BROWSE

Related Researcher

Author's Photo

Lim, Chunghun
Neurogenetics & Ribonomics Laboratory (The Lim Lab)
Research Interests
  • Post-transcriptional Gene Expression, Neurodegeneration, Behavioral Genetics

ITEM VIEW & DOWNLOAD

Serine metabolism in the brain regulates starvation-induced sleep suppression in Drosophila melanogaster

Cited 0 times inthomson ciCited 0 times inthomson ci
Title
Serine metabolism in the brain regulates starvation-induced sleep suppression in Drosophila melanogaster
Author
Sonn, Jun YoungLee, JongbinSung, Min KyungRi, HwajungChoi, Jung KyoonLim, ChunghunChoe, Joonho
Issue Date
2018-07
Publisher
NATL ACAD SCIENCES
Citation
PROCEEDINGS OF THE NATIONAL ACADEMY OF SCIENCES OF THE UNITED STATES OF AMERICA, v.115, no.27, pp.7129 - 7134
Abstract
Sleep and metabolism are physiologically and behaviorally intertwined; however, the molecular basis for their interaction remains poorly understood. Here, we identified a serine metabolic pathway as a key mediator for starvation-induced sleep suppression. Transcriptome analyses revealed that enzymes involved in serine biosynthesis were induced upon starvation in Drosophila melanogaster brains. Genetic mutants of astray (aay), a fly homolog of the rate-limiting phosphoserine phosphatase in serine biosynthesis, displayed reduced starvation-induced sleep suppression. In contrast, a hypomorphic mutation in a serine/threonine-metabolizing enzyme, serine/threonine dehydratase (stdh), exaggerated starvation-induced sleep suppression. Analyses of double mutants indicated that aay and stdh act on the same genetic pathway to titrate serine levels in the head as well as to adjust starvation-induced sleep behaviors. RNA interference-mediated depletion of aay expression in neurons, using cholinergic Gal4 drivers, phenocopied aay mutants, while a nicotinic acetylcholine receptor antagonist selectively rescued the exaggerated starvation-induced sleep suppression in stdh mutants. Taken together, these data demonstrate that neural serine metabolism controls sleep during starvation, possibly via cholinergic signaling. We propose that animals have evolved a sleep-regulatory mechanism that reprograms amino acid metabolism for adaptive sleep behaviors in response to metabolic needs.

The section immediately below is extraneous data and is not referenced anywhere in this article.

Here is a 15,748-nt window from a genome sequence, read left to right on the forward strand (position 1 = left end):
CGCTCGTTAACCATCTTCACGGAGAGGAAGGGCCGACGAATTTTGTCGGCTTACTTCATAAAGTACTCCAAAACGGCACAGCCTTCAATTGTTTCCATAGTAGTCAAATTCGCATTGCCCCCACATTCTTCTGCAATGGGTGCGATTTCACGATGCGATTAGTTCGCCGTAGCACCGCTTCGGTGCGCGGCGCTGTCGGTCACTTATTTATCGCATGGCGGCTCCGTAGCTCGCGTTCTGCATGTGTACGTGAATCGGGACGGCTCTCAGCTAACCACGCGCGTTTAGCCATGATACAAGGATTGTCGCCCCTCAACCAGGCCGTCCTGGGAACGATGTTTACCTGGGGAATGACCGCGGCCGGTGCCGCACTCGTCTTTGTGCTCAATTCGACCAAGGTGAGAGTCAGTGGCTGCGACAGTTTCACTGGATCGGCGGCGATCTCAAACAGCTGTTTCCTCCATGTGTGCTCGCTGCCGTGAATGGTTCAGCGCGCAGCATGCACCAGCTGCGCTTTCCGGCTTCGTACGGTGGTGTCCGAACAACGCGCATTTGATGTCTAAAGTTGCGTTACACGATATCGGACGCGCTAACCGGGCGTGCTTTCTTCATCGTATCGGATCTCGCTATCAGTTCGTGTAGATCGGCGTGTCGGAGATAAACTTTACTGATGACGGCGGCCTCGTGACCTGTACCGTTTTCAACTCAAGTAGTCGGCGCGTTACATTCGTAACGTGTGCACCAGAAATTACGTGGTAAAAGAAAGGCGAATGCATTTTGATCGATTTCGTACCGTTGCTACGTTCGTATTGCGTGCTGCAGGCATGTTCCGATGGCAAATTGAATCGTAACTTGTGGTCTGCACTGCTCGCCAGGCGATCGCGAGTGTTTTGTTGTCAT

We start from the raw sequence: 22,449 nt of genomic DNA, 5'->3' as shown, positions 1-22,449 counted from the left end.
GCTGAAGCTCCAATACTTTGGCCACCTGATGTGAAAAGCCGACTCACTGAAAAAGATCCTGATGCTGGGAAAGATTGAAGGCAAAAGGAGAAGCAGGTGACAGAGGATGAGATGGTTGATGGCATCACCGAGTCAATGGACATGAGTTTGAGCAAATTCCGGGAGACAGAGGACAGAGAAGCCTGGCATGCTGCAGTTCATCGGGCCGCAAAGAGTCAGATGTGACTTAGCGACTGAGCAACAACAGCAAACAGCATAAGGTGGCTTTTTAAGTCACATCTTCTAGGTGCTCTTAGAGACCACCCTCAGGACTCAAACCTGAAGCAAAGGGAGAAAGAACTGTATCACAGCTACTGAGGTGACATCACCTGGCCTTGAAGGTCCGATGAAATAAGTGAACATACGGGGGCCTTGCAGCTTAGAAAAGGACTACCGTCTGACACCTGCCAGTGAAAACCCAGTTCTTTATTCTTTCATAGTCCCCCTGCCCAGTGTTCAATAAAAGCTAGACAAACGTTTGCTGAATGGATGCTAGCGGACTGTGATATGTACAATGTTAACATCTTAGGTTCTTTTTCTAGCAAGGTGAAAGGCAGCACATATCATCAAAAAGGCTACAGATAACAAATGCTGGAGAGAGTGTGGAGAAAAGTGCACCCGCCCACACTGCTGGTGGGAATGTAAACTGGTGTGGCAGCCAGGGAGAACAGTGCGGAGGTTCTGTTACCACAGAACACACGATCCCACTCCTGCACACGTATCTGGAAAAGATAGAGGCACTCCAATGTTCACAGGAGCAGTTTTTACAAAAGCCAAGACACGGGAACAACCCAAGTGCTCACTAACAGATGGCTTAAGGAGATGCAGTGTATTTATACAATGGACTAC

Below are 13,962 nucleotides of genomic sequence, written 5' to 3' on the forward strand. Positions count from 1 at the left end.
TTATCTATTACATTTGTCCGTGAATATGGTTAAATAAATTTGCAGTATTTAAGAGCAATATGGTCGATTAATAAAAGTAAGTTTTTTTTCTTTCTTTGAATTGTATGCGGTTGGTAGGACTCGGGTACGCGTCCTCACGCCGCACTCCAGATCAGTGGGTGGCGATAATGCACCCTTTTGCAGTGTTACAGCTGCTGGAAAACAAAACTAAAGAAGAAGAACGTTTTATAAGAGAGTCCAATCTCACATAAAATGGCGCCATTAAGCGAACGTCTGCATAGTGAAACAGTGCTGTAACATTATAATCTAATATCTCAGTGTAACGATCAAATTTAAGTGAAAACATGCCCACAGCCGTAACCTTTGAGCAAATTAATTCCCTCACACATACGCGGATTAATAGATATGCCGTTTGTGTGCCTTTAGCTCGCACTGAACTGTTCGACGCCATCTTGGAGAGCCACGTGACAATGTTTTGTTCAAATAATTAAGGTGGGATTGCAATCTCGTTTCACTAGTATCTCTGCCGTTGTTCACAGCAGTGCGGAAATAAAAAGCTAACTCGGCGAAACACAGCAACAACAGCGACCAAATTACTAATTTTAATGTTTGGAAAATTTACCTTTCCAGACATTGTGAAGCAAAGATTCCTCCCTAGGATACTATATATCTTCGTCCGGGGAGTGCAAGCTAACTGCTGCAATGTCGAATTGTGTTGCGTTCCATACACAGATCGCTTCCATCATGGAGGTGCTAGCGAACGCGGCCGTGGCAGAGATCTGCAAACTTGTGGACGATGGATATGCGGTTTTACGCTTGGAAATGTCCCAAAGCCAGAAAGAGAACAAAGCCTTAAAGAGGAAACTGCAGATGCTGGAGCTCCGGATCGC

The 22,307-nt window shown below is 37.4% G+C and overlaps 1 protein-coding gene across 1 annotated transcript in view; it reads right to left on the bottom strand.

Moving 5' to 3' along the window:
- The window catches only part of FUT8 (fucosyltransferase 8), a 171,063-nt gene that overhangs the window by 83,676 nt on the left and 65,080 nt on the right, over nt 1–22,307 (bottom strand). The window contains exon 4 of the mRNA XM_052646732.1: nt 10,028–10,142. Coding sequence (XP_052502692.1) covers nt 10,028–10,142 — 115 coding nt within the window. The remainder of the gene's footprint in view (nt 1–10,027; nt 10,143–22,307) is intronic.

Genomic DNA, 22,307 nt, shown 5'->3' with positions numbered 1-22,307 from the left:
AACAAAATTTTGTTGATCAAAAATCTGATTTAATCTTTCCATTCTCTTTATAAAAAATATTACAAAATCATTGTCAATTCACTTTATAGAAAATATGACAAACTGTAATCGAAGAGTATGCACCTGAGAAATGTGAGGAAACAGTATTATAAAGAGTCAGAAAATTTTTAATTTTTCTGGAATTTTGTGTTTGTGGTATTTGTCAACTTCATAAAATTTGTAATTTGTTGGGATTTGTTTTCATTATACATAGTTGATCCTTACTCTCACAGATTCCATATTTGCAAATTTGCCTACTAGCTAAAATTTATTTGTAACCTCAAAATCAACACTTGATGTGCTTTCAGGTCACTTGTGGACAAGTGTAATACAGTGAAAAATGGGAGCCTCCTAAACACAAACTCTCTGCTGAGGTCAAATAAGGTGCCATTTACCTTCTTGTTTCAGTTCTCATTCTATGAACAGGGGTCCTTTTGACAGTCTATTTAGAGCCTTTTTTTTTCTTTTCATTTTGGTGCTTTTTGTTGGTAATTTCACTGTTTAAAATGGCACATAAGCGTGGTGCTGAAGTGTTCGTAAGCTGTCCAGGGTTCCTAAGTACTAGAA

URI
https://scholarworks.unist.ac.kr/handle/201301/24235
URL
http://www.pnas.org/content/115/27/7129
DOI
10.1073/pnas.1719033115
ISSN
0027-8424
Appears in Collections:
SLS_Journal Papers
Files in This Item:
There are no files associated with this item.

find_unist can give you direct access to the published full text of this article. (UNISTARs only)

Show full item record

qrcode

  • mendeley

    citeulike

Items in DSpace are protected by copyright, with all rights reserved, unless otherwise indicated.

MENU